For decades, large portions of the semi-arid sagebrush ecosystem have been experiencing increased frequency and extent of wildfire, even though small, infrequent fire is a natural disturbance in this ecosystem (Baker, 2006). Increased wildfire is threatening the existence of sagebrush ecosystems and the wildlife species that depend upon them (Baker, 2006; Coates et al., 2016). Increased wildfire in sagebrush ecosystems is often driven by invasive annual grasses, especially cheatgrass, Bromus tectorum (L.). Invasion can initiate a trajectory toward a “grass-fire cycle”, in which cheatgrass increases fine fuel loadings that promote fire, and native plant species do not recover quickly after fire, leading frequently burned sites to transition to monocultures of cheatgrass (Brooks et al., 2004). Although cheatgrass has been extensively studied in the sagebrush steppe, less attention has been given to the organisms that would have filled the interspaces that cheatgrass replaces, namely, biological soil crusts (“biocrusts”). Semi-arid environments are characterized by sparse cover of vascular plants and substantial cover of biocrusts (Belnap & Lange, 2001). Biocrusts contain organisms that live on the soil surface and include lichens, mosses, and light algal crusts (including cyanobacteria). Although biocrusts were included in some of the first descriptions of the vegetation in the region (Flowers, 1934), biocrusts are rarely included in contemporary studies of sagebrush ecosystems. Comprehensive community studies have concluded consistent negative relationships between abundance of biocrusts and annual invasive grasses, specifically cheatgrass (Condon & Pyke, 2018a,b; Daubenmire, 1970). We postulate that biocrusts, and particularly lichens, facilitate a pattern of small, infrequent, low intensity fire given their association with reduced fine fuels (cheatgrass).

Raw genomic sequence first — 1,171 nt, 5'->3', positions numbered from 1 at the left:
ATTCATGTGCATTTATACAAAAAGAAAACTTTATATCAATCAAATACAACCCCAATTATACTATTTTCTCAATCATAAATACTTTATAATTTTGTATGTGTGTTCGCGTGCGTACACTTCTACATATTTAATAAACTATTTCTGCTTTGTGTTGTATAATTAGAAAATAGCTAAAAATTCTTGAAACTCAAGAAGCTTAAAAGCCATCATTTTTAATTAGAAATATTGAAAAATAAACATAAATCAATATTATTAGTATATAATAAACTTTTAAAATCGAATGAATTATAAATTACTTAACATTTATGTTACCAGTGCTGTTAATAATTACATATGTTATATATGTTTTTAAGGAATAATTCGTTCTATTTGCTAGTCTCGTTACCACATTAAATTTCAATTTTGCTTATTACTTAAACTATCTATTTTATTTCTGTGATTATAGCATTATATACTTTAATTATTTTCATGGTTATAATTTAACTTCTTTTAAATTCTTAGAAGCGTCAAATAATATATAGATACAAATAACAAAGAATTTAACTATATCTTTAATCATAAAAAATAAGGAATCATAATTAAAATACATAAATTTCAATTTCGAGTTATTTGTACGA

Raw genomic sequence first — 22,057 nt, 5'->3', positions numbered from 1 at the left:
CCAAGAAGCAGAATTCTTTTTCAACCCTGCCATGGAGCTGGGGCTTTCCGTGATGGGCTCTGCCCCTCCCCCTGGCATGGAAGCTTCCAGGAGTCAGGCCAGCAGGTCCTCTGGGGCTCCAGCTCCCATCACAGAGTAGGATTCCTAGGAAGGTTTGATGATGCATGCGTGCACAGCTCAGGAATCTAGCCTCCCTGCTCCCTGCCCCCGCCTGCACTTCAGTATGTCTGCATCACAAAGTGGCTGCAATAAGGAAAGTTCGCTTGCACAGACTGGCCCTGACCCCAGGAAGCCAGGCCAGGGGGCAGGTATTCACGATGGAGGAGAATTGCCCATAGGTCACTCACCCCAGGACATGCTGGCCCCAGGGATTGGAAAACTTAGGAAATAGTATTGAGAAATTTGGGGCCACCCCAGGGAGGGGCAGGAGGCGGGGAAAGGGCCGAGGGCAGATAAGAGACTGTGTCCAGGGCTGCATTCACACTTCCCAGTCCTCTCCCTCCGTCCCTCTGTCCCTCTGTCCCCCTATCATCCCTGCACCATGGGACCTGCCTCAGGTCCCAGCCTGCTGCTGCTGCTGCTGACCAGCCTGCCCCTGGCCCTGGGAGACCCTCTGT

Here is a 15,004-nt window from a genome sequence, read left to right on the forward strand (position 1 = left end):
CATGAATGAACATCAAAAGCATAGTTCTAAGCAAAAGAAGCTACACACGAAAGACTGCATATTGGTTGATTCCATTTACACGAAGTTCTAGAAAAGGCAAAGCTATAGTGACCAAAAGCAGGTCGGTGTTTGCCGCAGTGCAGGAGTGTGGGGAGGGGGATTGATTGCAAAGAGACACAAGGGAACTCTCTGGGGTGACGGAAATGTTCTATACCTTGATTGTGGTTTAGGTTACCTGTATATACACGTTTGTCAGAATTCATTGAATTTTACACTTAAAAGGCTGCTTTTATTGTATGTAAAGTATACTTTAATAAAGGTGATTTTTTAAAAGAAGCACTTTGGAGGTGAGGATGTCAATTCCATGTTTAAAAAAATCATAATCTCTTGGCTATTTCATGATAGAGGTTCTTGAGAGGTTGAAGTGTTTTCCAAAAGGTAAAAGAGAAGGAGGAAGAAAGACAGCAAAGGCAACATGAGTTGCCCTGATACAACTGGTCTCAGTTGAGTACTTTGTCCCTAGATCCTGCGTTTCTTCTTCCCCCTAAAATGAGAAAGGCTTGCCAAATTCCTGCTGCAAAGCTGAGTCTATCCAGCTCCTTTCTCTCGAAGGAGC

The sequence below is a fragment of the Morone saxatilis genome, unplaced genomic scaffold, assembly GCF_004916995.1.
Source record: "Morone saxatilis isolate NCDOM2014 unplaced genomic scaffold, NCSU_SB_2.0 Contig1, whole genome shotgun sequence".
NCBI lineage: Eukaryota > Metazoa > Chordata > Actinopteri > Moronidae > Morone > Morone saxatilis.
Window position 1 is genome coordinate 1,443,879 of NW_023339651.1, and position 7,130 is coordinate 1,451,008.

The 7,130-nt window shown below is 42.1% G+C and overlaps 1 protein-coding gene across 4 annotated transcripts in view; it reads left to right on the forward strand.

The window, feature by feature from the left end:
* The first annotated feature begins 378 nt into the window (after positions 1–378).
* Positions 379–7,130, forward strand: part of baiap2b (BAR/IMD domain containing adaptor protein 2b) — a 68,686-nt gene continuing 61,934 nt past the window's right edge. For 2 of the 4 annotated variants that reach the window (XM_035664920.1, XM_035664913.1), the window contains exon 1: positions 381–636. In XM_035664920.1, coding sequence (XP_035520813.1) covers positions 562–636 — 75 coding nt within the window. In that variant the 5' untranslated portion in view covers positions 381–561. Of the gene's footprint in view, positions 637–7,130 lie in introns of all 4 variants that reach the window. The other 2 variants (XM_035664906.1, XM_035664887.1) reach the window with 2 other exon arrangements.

Observations of the response of biocrusts to fire as a sole disturbance are rare. For example, grazing by livestock is the primary land use in sagebrush ecosystems and biocrusts are lost to the compound disturbances of grazing and fire (Condon & Pyke, 2018a). Researchers face great challenges in identifying sites for study where fire is not coupled with grazing, perhaps because cattle preferentially use burned areas (Clark et al., 2014). Conversations in the literature speak to the difficulty in separating the effects of these disturbances on biocrusts (O'Connor & Germino, 2020; Root et al., 2020).
We surveyed a wildfire in October of 2021 outside of Boise, Idaho, that burned 15–20 acres of intact biocrusts the previous month (personal communications Rosentreter, October 20, 2021; Condon & Coates, 2022). This small fire occurred on private land and was not named. The area had not experienced grazing by livestock since 1984 and prior to the fire, it was free of other anthropogenic disturbances.